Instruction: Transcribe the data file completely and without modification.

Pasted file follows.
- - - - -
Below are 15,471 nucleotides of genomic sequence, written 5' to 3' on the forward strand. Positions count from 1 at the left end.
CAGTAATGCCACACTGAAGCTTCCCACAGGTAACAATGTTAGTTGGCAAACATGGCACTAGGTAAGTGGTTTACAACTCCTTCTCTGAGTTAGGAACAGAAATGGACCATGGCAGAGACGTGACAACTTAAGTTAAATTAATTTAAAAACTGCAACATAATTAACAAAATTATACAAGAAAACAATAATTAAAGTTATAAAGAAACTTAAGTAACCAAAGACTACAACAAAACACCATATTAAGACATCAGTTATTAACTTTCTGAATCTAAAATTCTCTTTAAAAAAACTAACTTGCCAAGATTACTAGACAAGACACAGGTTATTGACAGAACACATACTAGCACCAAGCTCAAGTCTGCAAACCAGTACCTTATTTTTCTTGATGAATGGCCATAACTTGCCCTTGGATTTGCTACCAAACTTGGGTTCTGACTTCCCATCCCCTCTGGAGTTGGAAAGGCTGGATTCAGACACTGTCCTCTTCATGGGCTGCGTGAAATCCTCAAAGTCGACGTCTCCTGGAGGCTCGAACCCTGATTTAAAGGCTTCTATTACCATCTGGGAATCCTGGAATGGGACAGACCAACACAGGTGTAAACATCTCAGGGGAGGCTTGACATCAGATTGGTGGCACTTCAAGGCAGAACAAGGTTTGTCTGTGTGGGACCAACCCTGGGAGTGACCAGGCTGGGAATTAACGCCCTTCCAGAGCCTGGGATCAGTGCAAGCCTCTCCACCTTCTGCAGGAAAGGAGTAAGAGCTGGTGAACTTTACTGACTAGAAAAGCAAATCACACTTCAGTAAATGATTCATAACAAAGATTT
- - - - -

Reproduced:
Below are 15,471 nucleotides of genomic sequence, written 5' to 3' on the forward strand. Positions count from 1 at the left end.
CAGTAATGCCACACTGAAGCTTCCCACAGGTAACAATGTTAGTTGGCAAACATGGCACTAGGTAAGTGGTTTACAACTCCTTCTCTGAGTTAGGAACAGAAATGGACCATGGCAGAGACGTGACAACTTAAGTTAAATTAATTTAAAAACTGCAACATAATTAACAAAATTATACAAGAAAACAATAATTAAAGTTATAAAGAAACTTAAGTAACCAAAGACTACAACAAAACACCATATTAAGACATCAGTTATTAACTTTCTGAATCTAAAATTCTCTTTAAAAAAACTAACTTGCCAAGATTACTAGACAAGACACAGGTTATTGACAGAACACATACTAGCACCAAGCTCAAGTCTGCAAACCAGTACCTTATTTTTCTTGATGAATGGCCATAACTTGCCCTTGGATTTGCTACCAAACTTGGGTTCTGACTTCCCATCCCCTCTGGAGTTGGAAAGGCTGGATTCAGACACTGTCCTCTTCATGGGCTGCGTGAAATCCTCAAAGTCGACGTCTCCTGGAGGCTCGAACCCTGATTTAAAGGCTTCTATTACCATCTGGGAATCCTGGAATGGGACAGACCAACACAGGTGTAAACATCTCAGGGGAGGCTTGACATCAGATTGGTGGCACTTCAAGGCAGAACAAGGTTTGTCTGTGTGGGACCAACCCTGGGAGTGACCAGGCTGGGAATTAACGCCCTTCCAGAGCCTGGGATCAGTGCAAGCCTCTCCACCTTCTGCAGGAAAGGAGTAAGAGCTGGTGAACTTTACTGACTAGAAAAGCAAATCACACTTCAGTAAATGATTCATAACAAAGATTT